The story of a European woman's self-annihilating plunge into the intrigues, passions, and pagan rituals of Mexico. Lawrence's mesmerizing and unsettling 1926 novel is his great work of the political imagination.
About the Author
David Ellis is the author of Lawrence's Non-Fiction: Art, Thought and Genre and Wordsworth, Freud and the Spots of Time. He has been commissioned to write Volume HI of the New Cambridge biography of Lawrence.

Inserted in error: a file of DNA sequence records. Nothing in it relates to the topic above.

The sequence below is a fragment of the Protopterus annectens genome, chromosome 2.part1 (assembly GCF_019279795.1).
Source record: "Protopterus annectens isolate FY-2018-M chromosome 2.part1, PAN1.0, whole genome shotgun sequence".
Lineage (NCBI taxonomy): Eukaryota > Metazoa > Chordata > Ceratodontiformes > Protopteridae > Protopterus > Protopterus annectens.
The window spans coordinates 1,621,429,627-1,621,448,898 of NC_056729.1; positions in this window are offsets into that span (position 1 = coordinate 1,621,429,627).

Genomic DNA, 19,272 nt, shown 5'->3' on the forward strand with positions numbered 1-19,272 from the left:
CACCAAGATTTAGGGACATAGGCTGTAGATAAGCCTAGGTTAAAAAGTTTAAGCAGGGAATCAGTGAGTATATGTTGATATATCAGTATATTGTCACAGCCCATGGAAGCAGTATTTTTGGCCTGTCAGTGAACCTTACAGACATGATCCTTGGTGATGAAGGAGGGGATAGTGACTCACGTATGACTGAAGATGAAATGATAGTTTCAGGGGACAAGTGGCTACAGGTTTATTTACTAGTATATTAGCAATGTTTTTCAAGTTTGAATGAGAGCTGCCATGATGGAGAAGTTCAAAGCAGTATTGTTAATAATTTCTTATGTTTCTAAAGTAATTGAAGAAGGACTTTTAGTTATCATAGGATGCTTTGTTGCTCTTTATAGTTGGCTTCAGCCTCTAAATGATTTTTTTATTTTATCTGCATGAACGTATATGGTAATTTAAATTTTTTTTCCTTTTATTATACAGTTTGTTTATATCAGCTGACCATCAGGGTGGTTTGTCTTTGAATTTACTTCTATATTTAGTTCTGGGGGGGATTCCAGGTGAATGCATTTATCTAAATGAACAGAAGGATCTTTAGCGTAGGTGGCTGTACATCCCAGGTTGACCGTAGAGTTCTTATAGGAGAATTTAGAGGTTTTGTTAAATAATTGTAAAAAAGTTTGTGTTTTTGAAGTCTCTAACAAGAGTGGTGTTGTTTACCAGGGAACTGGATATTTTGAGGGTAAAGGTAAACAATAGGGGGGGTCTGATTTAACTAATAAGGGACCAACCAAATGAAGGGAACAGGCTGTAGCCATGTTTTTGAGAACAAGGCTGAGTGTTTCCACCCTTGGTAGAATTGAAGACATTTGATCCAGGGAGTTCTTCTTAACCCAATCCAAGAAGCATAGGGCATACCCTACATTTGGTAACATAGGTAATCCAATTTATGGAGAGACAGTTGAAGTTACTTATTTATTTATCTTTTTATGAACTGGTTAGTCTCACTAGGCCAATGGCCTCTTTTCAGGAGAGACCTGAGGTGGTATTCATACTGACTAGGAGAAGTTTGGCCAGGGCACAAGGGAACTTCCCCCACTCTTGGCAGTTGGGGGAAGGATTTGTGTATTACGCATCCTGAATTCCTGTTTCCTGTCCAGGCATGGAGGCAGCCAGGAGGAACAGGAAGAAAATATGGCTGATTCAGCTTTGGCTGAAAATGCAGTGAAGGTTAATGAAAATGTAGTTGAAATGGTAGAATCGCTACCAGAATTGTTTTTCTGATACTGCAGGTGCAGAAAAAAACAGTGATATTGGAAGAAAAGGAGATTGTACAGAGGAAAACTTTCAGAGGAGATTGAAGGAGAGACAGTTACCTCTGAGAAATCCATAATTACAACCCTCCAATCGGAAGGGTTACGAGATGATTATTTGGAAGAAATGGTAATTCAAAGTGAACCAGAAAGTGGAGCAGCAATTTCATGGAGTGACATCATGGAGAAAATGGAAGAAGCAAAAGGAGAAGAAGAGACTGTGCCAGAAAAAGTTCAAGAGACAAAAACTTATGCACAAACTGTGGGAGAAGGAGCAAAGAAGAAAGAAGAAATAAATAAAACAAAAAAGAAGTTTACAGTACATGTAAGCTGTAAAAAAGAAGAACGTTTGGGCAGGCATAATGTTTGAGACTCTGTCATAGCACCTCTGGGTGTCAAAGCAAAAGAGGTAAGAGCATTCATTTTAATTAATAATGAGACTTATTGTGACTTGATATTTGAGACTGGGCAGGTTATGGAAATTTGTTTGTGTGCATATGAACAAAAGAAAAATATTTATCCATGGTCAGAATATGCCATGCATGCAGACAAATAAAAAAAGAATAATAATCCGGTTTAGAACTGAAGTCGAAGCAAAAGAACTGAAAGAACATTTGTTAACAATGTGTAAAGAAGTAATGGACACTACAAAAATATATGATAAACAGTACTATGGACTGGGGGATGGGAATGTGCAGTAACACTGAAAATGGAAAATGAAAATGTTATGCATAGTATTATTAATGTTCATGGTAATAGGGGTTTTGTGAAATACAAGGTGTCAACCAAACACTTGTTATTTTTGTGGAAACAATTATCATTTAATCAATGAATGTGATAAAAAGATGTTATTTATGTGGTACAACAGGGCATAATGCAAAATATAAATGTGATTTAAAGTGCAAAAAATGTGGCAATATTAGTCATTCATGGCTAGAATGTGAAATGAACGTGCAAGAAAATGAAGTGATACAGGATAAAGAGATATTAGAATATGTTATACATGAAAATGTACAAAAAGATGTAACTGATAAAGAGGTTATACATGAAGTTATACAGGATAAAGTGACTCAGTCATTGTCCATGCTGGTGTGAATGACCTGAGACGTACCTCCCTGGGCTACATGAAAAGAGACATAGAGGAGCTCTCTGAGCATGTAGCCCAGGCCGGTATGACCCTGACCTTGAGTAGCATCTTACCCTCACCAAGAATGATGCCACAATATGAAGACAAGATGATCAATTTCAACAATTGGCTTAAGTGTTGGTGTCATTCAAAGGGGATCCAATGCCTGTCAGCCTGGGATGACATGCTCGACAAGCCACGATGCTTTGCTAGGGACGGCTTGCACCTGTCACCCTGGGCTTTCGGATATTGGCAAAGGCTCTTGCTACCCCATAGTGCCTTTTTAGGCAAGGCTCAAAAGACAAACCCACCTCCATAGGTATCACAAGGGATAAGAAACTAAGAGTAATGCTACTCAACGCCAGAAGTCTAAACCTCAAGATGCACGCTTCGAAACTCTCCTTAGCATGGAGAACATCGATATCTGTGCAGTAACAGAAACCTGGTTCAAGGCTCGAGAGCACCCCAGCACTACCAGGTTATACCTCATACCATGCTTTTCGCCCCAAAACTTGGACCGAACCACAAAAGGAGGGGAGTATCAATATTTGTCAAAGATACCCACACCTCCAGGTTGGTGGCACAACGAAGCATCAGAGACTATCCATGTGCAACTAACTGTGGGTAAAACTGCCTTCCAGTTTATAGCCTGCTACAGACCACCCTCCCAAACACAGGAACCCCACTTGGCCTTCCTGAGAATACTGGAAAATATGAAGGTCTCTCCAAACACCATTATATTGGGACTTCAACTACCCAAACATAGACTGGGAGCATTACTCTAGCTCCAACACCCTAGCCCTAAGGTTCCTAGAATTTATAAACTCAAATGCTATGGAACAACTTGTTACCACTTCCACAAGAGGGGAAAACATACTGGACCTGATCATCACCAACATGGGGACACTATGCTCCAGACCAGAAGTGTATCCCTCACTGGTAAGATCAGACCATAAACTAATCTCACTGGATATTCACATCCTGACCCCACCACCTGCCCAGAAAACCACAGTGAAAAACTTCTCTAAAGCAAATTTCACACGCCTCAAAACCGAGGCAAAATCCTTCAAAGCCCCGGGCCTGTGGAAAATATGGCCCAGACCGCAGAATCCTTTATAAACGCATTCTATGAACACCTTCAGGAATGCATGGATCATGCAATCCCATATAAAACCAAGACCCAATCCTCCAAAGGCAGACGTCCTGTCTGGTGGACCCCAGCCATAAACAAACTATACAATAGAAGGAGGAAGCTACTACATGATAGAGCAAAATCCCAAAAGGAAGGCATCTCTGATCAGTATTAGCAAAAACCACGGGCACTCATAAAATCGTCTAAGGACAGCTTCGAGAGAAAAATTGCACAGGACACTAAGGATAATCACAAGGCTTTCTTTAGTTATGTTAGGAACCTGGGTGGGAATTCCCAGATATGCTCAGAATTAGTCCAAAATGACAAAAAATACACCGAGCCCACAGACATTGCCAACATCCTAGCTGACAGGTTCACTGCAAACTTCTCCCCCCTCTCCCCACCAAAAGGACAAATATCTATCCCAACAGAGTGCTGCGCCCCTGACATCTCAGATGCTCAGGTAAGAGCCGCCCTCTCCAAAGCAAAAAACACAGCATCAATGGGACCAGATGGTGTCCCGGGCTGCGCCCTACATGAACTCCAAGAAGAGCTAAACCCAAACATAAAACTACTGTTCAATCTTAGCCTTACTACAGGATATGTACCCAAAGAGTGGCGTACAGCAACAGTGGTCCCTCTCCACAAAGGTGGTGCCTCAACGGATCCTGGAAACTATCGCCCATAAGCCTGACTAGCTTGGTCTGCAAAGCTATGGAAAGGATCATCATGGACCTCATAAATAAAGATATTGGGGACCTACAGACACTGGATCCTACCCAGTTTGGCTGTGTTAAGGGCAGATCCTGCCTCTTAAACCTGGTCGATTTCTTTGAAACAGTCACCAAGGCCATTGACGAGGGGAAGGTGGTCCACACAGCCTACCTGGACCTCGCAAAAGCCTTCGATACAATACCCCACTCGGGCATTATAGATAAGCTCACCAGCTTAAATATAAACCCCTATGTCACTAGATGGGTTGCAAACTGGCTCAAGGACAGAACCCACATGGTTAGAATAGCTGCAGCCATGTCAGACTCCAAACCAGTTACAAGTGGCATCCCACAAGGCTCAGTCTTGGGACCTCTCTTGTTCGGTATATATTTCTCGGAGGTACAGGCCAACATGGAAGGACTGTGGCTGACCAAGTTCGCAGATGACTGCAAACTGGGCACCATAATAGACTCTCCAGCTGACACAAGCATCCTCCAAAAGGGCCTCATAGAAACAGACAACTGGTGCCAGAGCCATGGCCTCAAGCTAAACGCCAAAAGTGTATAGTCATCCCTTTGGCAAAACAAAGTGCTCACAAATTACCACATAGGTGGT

Born in 1933, Bill York had to wait until he was sixteen years old (an eternity to him) before he could pursue his lifelong dream of hunting on the African continent. After graduating from school two years early and with the support of his uncle, Bill headed to the Sudan to hunt elephant. After two years of roaming through the southern Sudan, Ethiopia, and the Belgian Congo, York returned to the U.K. to serve his mandatory two years in the British army. His service fulfilled, he again took up residence in Africa, where he did police work for a while. Later, he became licensed as a professional hunter and sometimes mercenary in Kenya, Tanzania, Uganda, Italian Somaliland, and the Belgian Congo. In 1968 he left Africa when he realized the "new" Kenya was not for him and moved to America, where he became the wildlife director for a chain of wild animal parks. A self-proclaimed "frustrated" historian, later York made his home in Grant's Pass, Oregon, with his wife, Petrina, but he never missed a chance to return to Africa to study its peoples and visit the scenes of his early life. Bill York passed away in his sleep 12 November 2002.